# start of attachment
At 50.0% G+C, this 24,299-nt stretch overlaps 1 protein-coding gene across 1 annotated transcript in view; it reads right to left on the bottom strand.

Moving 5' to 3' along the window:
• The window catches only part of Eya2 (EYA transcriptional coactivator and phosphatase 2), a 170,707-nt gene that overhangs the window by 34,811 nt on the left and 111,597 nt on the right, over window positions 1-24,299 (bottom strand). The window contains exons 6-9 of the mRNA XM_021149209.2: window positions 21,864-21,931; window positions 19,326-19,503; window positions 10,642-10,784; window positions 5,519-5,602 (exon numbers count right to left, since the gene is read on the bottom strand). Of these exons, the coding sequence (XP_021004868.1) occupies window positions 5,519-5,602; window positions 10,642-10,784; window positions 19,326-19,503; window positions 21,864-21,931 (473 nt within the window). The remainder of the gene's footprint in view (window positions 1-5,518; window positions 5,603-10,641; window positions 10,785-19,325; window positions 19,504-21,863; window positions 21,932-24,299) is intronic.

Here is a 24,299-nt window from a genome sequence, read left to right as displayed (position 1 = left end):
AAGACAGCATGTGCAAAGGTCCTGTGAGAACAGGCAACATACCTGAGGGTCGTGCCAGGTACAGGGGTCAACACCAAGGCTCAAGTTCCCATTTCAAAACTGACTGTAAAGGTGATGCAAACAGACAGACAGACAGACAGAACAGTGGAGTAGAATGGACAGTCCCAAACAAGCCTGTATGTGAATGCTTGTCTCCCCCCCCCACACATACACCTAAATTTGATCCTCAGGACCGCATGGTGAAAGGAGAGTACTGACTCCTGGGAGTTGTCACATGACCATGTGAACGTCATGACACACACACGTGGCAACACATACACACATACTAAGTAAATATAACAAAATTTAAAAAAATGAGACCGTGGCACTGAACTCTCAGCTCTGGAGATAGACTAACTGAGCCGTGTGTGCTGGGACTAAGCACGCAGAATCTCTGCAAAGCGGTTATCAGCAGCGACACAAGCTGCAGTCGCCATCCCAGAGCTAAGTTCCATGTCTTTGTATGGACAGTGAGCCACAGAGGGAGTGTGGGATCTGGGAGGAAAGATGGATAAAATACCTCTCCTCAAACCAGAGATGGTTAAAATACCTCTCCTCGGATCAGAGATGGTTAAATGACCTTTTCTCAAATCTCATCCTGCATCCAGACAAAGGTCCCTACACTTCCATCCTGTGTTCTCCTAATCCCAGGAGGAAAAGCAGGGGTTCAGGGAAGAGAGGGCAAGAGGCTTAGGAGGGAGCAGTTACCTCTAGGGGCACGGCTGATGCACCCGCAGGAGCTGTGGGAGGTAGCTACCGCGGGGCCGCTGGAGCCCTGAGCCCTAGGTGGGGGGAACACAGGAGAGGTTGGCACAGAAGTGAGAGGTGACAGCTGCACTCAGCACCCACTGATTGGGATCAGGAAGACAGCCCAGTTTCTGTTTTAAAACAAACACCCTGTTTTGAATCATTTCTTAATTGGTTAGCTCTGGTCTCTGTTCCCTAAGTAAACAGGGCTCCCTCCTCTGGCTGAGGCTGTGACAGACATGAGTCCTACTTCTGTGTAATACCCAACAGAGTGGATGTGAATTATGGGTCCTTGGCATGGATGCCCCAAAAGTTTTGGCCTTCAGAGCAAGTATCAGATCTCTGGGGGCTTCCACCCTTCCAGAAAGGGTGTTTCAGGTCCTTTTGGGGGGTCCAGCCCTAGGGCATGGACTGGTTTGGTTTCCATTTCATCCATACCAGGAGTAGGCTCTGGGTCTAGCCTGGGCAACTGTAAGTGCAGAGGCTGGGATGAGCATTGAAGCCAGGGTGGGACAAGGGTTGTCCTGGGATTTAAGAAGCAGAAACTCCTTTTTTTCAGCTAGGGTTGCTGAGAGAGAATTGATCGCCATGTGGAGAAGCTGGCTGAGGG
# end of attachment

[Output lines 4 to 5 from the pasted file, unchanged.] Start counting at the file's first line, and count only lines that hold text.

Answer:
Here is a 24,299-nt window from a genome sequence, read left to right as displayed (position 1 = left end):
AAGACAGCATGTGCAAAGGTCCTGTGAGAACAGGCAACATACCTGAGGGTCGTGCCAGGTACAGGGGTCAACACCAAGGCTCAAGTTCCCATTTCAAAACTGACTGTAAAGGTGATGCAAACAGACAGACAGACAGACAGAACAGTGGAGTAGAATGGACAGTCCCAAACAAGCCTGTATGTGAATGCTTGTCTCCCCCCCCCACACATACACCTAAATTTGATCCTCAGGACCGCATGGTGAAAGGAGAGTACTGACTCCTGGGAGTTGTCACATGACCATGTGAACGTCATGACACACACACGTGGCAACACATACACACATACTAAGTAAATATAACAAAATTTAAAAAAATGAGACCGTGGCACTGAACTCTCAGCTCTGGAGATAGACTAACTGAGCCGTGTGTGCTGGGACTAAGCACGCAGAATCTCTGCAAAGCGGTTATCAGCAGCGACACAAGCTGCAGTCGCCATCCCAGAGCTAAGTTCCATGTCTTTGTATGGACAGTGAGCCACAGAGGGAGTGTGGGATCTGGGAGGAAAGATGGATAAAATACCTCTCCTCAAACCAGAGATGGTTAAAATACCTCTCCTCGGATCAGAGATGGTTAAATGACCTTTTCTCAAATCTCATCCTGCATCCAGACAAAGGTCCCTACACTTCCATCCTGTGTTCTCCTAATCCCAGGAGGAAAAGCAGGGGTTCAGGGAAGAGAGGGCAAGAGGCTTAGGAGGGAGCAGTTACCTCTAGGGGCACGGCTGATGCACCCGCAGGAGCTGTGGGAGGTAGCTACCGCGGGGCCGCTGGAGCCCTGAGCCCTAGGTGGGGGGAACACAGGAGAGGTTGGCACAGAAGTGAGAGGTGACAGCTGCACTCAGCACCCACTGATTGGGATCAGGAAGACAGCCCAGTTTCTGTTTTAAAACAAACACCCTGTTTTGAATCATTTCTTAATTGGTTAGCTCTGGTCTCTGTTCCCTAAGTAAACAGGGCTCCCTCCTCTGGCTGAGGCTGTGACAGACATGAGTCCTACTTCTGTGTAATACCCAACAGAGTGGATGTGAATTATGGGTCCTTGGCATGGATGCCCCAAAAGTTTTGGCCTTCAGAGCAAGTATCAGATCTCTGGGGGCTTCCACCCTTCCAGAAAGGGTGTTTCAGGTCCTTTTGGGGGGTCCAGCCCTAGGGCATGGACTGGTTTGGTTTCCATTTCATCCATACCAGGAGTAGGCTCTGGGTCTAGCCTGGGCAACTGTAAGTGCAGAGGCTGGGATGAGCATTGAAGCCAGGGTGGGACAAGGGTTGTCCTGGGATTTAAGAAGCAGAAACTCCTTTTTTTCAGCTAGGGTTGCTGAGAGAGAATTGATCGCCATGTGGAGAAGCTGGCTGAGGG